I was waiting to implement a change the other day and found the DBCC job was still running. As this was a production system I was not too keen on cancelling the DBCC check. I thought about restarting it after I had completed my change but although the DBCC had been running for nearly an hour I was not sure how long it would take to complete, so it was then that I realised that the DBCC command was one of those commands that populates the
percent_complete column in the
sys.dm_exec_requests DMV, so I modified my backup/restore progress query to give me an ETA for when the DBCC would complete:
SELECT r.session_id, CONVERT(NVARCHAR(22),DB_NAME(r.database_id)) AS [database], r.command AS [dbcc command], s.last_request_start_time AS [started], DATEADD(mi,r.estimated_completion_time/60000,getdate()) AS [finishing], DATEDIFF(mi, s.last_request_start_time, (dateadd(mi,r.estimated_completion_time/60000,getdate()))) - r.wait_time/60000 AS [mins left], DATEDIFF(mi, s.last_request_start_time, (dateadd(mi,r.estimated_completion_time/60000,getdate()))) AS [total wait mins (est)], CONVERT(VARCHAR(5),CAST((r.percent_complete) AS DECIMAL (4,1))) AS [% complete], GETDATE() AS [current time] FROM sys.dm_exec_requests r INNER JOIN sys.dm_exec_sessions s ON r.[session_id]=s.[session_id] WHERE upper(r.[command]) like 'DBCC %'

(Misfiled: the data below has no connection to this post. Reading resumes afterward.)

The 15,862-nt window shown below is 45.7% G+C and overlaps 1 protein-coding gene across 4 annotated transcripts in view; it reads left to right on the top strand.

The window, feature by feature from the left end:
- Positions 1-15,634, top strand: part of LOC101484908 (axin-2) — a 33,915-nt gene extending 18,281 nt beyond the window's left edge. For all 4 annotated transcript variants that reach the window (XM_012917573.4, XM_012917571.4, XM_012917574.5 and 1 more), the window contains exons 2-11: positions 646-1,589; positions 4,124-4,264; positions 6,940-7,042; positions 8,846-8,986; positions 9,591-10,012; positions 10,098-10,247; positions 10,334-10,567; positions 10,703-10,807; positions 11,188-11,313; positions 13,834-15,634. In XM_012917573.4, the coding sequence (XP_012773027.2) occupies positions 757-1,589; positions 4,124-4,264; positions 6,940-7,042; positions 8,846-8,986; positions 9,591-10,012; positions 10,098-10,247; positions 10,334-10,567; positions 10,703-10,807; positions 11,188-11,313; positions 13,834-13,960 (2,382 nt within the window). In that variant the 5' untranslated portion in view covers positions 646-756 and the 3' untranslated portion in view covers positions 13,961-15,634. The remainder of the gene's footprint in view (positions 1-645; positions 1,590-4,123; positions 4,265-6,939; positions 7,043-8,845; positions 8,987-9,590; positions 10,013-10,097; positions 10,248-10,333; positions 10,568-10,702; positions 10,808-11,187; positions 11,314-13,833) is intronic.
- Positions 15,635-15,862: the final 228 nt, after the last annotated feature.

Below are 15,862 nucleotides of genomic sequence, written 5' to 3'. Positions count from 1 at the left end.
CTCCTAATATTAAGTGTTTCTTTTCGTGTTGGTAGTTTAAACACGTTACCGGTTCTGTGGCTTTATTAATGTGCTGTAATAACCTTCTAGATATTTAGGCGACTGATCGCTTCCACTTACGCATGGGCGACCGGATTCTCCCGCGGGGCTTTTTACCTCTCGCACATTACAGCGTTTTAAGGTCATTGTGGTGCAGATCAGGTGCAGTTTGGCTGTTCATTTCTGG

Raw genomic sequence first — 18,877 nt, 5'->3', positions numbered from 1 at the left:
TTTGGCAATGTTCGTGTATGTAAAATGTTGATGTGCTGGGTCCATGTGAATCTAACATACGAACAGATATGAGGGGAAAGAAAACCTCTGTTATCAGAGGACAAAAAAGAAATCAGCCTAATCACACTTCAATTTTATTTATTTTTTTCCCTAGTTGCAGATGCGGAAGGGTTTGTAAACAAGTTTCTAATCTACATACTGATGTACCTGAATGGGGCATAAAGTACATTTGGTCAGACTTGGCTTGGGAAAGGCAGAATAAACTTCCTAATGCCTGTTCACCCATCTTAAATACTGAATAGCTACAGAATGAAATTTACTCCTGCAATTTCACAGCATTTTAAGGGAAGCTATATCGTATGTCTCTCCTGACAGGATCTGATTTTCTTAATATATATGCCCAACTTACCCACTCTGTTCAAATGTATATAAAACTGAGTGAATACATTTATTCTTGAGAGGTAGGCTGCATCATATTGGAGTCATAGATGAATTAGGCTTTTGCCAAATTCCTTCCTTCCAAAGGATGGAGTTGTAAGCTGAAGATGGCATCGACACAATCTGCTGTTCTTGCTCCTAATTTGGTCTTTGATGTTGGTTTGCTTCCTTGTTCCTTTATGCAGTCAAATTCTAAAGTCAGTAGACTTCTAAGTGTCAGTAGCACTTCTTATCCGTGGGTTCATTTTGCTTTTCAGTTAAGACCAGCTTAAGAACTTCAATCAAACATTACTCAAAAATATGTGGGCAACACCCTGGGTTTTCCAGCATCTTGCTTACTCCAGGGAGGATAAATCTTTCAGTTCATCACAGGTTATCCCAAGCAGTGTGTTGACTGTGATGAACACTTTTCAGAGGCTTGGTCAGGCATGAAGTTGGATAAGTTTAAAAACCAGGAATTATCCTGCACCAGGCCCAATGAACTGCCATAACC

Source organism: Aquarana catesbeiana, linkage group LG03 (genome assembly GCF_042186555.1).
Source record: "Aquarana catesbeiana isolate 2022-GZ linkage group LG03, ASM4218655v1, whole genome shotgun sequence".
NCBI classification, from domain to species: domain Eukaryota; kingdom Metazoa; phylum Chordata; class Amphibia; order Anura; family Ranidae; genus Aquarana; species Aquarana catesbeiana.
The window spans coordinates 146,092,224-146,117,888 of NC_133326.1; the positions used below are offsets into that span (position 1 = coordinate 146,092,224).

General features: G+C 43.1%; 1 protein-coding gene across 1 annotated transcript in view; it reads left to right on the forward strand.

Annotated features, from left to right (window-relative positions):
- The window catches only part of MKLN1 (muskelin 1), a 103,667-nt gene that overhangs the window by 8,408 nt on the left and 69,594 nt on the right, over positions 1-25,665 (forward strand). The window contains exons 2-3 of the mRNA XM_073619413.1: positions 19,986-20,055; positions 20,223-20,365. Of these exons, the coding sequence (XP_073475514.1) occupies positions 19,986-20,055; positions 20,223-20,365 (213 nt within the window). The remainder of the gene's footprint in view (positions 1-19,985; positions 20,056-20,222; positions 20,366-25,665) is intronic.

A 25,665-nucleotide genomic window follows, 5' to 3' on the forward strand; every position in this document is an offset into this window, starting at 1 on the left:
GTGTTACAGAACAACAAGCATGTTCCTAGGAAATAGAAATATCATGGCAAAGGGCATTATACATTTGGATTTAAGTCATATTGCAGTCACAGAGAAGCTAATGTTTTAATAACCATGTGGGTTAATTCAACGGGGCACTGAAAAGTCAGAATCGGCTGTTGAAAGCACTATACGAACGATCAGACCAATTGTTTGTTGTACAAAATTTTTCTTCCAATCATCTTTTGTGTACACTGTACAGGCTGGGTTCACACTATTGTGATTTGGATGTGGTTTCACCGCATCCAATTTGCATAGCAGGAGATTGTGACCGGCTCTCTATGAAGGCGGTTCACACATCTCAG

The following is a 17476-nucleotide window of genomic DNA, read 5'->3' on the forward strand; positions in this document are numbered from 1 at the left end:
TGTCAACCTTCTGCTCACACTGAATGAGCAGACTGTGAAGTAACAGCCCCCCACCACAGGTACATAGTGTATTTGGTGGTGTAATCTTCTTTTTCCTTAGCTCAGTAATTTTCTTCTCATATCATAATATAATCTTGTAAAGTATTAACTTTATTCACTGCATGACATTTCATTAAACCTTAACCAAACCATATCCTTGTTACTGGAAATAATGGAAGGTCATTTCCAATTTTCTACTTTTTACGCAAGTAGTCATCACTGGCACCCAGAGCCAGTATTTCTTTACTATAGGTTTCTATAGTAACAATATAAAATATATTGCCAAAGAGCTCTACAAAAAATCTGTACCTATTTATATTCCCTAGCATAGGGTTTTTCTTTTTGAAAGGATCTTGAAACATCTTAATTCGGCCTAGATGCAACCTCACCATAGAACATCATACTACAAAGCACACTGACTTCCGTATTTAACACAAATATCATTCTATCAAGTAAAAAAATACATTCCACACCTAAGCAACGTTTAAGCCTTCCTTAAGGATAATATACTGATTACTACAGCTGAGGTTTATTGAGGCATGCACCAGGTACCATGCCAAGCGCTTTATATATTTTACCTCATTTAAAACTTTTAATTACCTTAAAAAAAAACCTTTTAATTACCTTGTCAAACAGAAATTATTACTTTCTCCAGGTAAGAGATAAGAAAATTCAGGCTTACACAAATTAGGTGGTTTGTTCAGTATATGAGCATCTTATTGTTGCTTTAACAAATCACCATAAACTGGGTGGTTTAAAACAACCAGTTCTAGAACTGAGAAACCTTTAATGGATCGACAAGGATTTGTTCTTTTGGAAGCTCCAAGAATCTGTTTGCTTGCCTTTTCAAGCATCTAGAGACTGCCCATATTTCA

A sample ouput from a test database called er…test is shown below: